All have seen

All the ends of the earth
have seen the salvation of our God:
sing joyfully to God, all the earth. – Psalm 98:3

Sunday, June 19, 2011

The King's English: Sackcloth and Ashes

Jonah mosaic at St. Anne Melkite Church
Glen Scrivener writes over at The King's English:

Could Jonah be the most successful evangelist in the Bible?  In Hebrew the report of his sermon consists of 5 words.  And yet, in response, the 120 000 residents of Nineveh cover themselves in sackcloth and ashes and turn to the LORD.

Throughout 2011, Glen Scrivener has been calling our attention to various English language expressions which are largely due to the influence of the 1611 Authorized Version or "King James" Translation.  A delightful project indeed - allowing us not only to contemplate the beauty of the English language, but also important bits of theology and history which have since become obscured by many intervening layers of ideological sediment.  His blog is called The King's English.

This latest blog posting caught my attention in particular because of its appropriateness for the Anglican Communion today.


David V said...

I supposed it all comes down to how we measure "success"? Conversion? Discipleship? Book sales? The mind reels...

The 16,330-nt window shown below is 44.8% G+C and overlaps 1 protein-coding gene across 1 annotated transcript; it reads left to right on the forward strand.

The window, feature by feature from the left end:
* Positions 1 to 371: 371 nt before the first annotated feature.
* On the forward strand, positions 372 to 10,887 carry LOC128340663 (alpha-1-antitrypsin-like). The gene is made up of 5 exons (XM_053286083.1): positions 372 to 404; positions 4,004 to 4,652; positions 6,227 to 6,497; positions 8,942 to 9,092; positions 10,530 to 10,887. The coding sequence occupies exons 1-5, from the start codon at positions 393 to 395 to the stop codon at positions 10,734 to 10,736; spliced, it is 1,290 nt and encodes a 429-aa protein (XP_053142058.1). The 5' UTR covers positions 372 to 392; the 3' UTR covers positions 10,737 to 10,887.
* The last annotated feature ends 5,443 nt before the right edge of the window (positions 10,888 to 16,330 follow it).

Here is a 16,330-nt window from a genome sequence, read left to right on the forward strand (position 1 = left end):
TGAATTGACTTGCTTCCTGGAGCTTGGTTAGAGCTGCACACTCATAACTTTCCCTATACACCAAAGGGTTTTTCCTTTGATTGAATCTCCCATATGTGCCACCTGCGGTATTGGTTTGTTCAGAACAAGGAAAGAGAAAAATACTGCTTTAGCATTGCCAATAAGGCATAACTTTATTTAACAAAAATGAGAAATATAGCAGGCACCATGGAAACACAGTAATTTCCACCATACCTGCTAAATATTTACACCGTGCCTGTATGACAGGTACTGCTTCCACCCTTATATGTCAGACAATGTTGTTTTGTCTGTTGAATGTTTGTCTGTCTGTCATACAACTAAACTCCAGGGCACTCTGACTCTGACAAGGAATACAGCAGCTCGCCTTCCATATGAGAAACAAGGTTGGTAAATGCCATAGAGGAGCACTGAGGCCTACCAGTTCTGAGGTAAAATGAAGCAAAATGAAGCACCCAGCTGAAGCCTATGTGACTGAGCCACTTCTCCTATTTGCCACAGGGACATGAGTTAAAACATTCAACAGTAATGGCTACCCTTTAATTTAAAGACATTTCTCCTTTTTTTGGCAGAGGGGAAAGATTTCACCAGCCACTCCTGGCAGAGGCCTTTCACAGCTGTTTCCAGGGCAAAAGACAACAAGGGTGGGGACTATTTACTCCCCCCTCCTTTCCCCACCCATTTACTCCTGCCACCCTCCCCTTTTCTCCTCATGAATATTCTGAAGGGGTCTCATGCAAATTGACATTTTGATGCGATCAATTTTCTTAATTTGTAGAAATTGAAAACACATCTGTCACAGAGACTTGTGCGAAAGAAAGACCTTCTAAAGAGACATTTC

James said...

Interesting thought, David. I have often wondered at how persons measure "success." Billy Graham was rather exemplary in this regard - he wanted to know what life was like for those who had made altar calls at his various evangelistic meetings. I lived in Taiwan for a year ... and his staff came to Taiwan a number of years after one of those meetings, and they found: very, very few of those who had come forward claiming to commit their lives to Christ, had begun attending churches. There had been work done to inform these people of churches in the area ... but that wasn't enough.

I believe his "success" ... when measured in people having become actual members of Christian communities ... was much better in other areas, where better work had been done in connecting people to local congregations in their area.

This is, in my humble opinion, an area where Christians still need to do a lot of work ... working together in helping people, instead of a lot of "solo ministry," and isolated ministry work in relatively unconnected churches.